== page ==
Conifer root and butt rot (Heterobasidion annosum) is a widespread problem in Finnish forests. The conifer species most commonly used in the forestry sector here are fairly susceptible to root and butt rot, particularly Norway spruce. Chemical agents are applied to cut stumps during harvesting operations to reduce the occurrence of rot in the following rotation. Where sites and crops are particularly badly affected a decision will sometimes be made to replace a conifer crop with birch in the following rotation, as this will not be affected.

Pine weevil (Hylobius abietus) are present and cause damage in Finland. The effects are managed in ways similar to those in the UK. Sites are sometimes left fallow to allow the insect to go through its life cycle prior to replanting and pesticide-treated seedlings can be used.

Damage caused by the spruce bark beetle has been increasing in recent years, linked to climate change among other factors. The main way this is being managed currently is by removal of infected and damaged trees from stands.

Much of our week was centred around TAMK (Tampere Institute of Applied Sciences), a university of 10,000 students specializing in practical courses- engineering, computing, social sciences, communications, nursing and health care and forestry and geoscience. We were introduced to Finland and its geography by Ari, the leader of the Forestry Degree Programme. He talked about the effects of climate change on the country, how weather was more unpredictable, and illustrated this by showing us images of Finland at Christmas bathed in sunshine and of snowdrifts on April 30th of this year. The Finnish Education system, we learned, has both vocational and academic strands.

The Forestry degree program is a 4 year program, taking in 30 students per year; forests cover much of the country and there are forests very near to Tampere, making it the ideal base to learn about matters arboreal. The course is structured around problem-based learning and the development of thinking skills is emphasised- this isn’t just a course based around theory. 

We learned that Scots pine, Norway spruce, downy birch and silver birch make up the vast majority of Finland’s tree species- 97% in total. The other 3% includes black alder, aspen, elm, oak, elm and maple. We also saw the structure of the degree curriculum and its emphasis on practical as well as theoretical aspects of forestry- I was intrigued to see a module on Interpersonal Skills for Dealing with Forest Owners, for example. Forests in Finland, as in Scotland, are mostly privately owned. Approx 25% are owned by the state, 10% by companies, and 8% by others. The total forestry in the country is 20m hectares.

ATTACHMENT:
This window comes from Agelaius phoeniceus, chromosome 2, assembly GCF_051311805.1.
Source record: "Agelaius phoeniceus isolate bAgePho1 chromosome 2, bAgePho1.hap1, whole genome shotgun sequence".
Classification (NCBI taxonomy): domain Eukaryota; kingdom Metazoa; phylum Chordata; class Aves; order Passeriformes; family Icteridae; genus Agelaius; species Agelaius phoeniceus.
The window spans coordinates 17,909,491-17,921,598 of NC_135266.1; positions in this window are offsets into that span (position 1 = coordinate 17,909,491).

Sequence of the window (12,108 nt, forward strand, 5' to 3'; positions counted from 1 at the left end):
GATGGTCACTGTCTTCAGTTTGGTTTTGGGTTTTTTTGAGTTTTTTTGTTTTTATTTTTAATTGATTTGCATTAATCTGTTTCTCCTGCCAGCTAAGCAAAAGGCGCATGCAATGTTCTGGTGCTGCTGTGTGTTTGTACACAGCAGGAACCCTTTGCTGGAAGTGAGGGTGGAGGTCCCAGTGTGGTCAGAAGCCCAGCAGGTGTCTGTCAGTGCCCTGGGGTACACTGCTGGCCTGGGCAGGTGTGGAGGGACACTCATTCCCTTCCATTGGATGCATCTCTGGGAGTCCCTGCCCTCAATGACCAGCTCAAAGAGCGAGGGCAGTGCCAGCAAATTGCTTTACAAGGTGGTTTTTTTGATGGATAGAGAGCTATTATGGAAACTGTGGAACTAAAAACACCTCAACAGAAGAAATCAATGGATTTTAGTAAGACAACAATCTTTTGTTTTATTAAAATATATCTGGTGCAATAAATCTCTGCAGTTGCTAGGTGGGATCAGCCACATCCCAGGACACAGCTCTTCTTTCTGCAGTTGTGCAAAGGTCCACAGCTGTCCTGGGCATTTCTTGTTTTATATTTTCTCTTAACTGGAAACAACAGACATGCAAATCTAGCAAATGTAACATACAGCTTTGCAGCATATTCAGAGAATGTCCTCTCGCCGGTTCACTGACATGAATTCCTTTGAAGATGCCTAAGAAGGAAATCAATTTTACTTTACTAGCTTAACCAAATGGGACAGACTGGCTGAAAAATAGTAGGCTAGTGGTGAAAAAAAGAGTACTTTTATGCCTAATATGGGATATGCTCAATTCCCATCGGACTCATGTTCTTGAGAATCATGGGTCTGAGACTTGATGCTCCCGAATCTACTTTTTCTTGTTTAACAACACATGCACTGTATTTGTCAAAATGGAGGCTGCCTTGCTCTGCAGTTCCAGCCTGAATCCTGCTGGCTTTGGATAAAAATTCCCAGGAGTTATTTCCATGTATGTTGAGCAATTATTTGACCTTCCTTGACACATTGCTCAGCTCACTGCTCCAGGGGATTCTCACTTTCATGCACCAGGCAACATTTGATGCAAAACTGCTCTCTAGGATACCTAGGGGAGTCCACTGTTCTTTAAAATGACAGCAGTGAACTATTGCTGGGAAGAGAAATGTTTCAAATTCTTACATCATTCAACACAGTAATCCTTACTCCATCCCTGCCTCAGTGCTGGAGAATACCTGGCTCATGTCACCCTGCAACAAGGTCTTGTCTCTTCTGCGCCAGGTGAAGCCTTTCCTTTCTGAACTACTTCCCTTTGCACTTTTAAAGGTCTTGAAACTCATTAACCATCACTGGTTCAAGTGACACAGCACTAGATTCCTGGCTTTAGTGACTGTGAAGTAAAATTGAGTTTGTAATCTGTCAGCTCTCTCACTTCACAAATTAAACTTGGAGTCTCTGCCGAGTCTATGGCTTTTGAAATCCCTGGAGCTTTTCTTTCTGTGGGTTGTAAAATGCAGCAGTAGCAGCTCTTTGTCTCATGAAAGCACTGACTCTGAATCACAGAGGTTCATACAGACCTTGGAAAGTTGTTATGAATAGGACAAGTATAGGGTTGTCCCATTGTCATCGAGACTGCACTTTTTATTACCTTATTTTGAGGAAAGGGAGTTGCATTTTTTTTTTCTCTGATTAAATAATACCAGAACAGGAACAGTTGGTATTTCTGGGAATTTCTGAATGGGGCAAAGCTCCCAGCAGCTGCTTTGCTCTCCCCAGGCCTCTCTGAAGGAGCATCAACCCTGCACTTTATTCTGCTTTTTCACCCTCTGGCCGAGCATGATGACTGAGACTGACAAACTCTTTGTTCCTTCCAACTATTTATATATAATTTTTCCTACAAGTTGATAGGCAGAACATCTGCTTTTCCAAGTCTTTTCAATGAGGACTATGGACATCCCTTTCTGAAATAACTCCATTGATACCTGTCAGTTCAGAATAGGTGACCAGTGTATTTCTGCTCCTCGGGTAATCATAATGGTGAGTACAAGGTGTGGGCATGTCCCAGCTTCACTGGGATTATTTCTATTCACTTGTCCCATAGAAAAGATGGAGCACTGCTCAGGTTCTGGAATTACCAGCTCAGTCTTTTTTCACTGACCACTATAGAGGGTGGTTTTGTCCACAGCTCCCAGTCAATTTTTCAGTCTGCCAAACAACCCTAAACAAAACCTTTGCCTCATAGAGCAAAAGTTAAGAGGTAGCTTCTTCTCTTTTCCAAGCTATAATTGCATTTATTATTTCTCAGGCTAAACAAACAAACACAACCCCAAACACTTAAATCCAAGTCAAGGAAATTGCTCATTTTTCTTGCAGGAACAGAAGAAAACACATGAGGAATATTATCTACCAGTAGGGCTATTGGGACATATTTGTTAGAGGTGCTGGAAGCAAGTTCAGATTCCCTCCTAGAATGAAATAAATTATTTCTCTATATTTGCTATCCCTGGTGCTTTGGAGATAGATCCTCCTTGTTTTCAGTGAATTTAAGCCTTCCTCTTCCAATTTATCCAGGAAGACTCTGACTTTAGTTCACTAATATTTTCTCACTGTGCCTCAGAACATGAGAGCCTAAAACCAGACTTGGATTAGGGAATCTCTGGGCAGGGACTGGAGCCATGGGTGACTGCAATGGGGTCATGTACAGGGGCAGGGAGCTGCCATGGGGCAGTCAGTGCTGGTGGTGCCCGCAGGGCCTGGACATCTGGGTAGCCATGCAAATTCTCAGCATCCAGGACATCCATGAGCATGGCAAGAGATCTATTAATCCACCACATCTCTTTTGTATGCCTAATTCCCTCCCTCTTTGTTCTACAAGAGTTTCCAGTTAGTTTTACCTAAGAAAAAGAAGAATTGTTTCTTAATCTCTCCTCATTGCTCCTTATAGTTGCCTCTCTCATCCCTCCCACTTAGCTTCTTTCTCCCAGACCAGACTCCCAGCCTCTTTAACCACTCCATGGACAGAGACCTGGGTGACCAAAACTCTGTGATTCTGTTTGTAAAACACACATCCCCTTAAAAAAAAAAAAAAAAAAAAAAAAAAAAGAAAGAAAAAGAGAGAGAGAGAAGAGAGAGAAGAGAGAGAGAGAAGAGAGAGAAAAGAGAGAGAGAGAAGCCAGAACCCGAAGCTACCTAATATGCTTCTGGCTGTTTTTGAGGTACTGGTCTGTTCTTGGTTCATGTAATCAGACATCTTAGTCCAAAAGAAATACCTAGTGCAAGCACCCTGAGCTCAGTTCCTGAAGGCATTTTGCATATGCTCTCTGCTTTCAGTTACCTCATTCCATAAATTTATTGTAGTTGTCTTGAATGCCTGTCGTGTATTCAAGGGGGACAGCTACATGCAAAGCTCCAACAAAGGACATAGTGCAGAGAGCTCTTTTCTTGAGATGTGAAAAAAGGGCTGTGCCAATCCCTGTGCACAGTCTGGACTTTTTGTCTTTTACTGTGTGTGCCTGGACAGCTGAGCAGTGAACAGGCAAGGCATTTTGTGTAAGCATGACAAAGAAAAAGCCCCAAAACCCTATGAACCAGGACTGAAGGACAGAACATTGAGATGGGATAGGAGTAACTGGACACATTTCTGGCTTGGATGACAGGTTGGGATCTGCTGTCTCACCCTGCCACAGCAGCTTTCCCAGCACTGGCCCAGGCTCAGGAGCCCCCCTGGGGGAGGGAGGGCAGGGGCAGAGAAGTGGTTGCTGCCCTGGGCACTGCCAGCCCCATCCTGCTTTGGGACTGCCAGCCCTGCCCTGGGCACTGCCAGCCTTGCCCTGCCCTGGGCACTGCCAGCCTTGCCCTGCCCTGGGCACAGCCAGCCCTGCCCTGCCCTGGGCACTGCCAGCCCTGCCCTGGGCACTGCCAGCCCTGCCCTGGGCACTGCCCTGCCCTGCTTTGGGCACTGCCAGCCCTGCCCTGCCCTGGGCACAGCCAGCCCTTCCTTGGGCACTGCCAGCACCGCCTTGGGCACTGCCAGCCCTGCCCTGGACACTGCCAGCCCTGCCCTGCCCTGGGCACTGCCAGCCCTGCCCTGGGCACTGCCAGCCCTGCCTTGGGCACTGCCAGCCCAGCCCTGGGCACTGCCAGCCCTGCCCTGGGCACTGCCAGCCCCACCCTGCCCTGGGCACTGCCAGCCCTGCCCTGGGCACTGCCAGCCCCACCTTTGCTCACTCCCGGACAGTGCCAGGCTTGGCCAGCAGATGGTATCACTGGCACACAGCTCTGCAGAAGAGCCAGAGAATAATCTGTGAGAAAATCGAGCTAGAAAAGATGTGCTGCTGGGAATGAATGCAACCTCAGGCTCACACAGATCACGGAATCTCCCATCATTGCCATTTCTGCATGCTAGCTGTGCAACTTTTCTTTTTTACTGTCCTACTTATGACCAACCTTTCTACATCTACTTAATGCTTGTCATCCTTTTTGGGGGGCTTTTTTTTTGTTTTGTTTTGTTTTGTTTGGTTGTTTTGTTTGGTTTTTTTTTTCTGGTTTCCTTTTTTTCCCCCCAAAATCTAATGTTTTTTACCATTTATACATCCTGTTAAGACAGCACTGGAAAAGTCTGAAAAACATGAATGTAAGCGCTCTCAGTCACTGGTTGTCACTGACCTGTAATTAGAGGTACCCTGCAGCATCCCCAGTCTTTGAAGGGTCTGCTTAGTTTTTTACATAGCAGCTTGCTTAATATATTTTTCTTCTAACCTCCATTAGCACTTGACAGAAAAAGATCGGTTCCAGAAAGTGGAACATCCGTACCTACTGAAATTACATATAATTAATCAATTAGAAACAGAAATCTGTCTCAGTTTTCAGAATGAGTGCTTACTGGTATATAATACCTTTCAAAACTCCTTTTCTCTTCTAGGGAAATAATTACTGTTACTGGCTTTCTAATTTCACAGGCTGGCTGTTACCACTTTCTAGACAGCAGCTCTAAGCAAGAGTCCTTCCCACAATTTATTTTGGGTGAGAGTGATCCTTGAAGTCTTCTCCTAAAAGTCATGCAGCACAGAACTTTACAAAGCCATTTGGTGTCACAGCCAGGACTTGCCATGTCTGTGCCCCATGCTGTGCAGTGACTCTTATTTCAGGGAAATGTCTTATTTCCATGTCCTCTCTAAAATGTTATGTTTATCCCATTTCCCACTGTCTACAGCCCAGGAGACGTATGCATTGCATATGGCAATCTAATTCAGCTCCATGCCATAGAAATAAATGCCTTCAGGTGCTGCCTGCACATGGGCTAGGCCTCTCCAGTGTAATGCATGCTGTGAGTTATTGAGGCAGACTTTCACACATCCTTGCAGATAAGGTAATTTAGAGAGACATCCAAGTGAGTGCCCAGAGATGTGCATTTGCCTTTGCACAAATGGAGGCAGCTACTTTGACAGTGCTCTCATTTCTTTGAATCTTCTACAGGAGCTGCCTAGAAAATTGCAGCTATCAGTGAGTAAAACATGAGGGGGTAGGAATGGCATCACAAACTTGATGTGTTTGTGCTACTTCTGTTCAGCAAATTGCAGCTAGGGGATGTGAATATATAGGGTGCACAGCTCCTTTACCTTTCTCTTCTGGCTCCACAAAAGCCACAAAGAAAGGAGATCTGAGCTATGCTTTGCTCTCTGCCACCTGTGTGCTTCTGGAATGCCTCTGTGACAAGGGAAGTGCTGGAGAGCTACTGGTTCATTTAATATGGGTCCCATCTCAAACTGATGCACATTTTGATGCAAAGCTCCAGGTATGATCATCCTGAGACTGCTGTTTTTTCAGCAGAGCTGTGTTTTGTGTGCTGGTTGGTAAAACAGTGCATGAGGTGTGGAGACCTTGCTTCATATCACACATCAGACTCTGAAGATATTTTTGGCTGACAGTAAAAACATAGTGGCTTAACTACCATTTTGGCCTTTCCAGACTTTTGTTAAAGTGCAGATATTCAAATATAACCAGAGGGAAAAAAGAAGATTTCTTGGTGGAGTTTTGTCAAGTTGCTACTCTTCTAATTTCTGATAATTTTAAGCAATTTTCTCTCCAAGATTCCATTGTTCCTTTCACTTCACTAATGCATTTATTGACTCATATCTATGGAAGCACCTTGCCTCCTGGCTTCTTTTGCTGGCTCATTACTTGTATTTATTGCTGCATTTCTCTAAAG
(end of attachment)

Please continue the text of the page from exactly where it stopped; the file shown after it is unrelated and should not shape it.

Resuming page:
Later that morning, we had our first encounter with Manne, who was once a professional logger, but now teaches logging at TAMK. We were impressed with the John Deere-manufactured simulator that Manne used to teach students how to operate a logging machine. It simulated the cab of a Deere logging machine and its two joysticks accurately reproduced the controls of the grabbing and cutting tool. Estelle, one of our party, took the opportunity to sit in the “cab” and cut and stack a couple of computer-generated logs. The system cost 80,000 euros in 2009; now it costs about half that. It also has software to calculate the optimal way of cutting trees. 

During our time in Finland, we immediately observed an obvious contrast between the Finnish and Scottish landscapes: the lack of physical barriers between different land uses and the way forest edges are graded or thinned to reduce the contrast between forests, roads and housing. During the week, we saw a few fields with livestock and these were fenced, but in the main, arable and forest seemed to weave in and around each other with no need for fences or hedges. Lower densities of herbivores will have an effect on this as discussed elsewhere in this report. Most houses are set back from the road and are often screened or semi-screened by, at most a thin shelter belt of trees – usually birch and pine but occasionally spruce. Travelling on the motorways or major roads it is possible to see that spruce, and to a lesser extent pine, had been thinned to leave broadleaved trees; primarily birch, but also alder and aspen close to the road side with pine further back and spruce further back still. This gives a much softer edge and, to me anyway, a more pleasing view than, for example the hard edge of Sitka spruce planted to within a few metres of road and then just rough grass up to the road edge that is prevalent in Galloway. Just in from the verges of these major roads is where you can find long sections of fencing; ironically this not to protect forests but the drivers. The fences are there to deter deer and primarily elk from coming out on to the roads. Road traffic collisions with elk often end badly for both driver and the elk alike.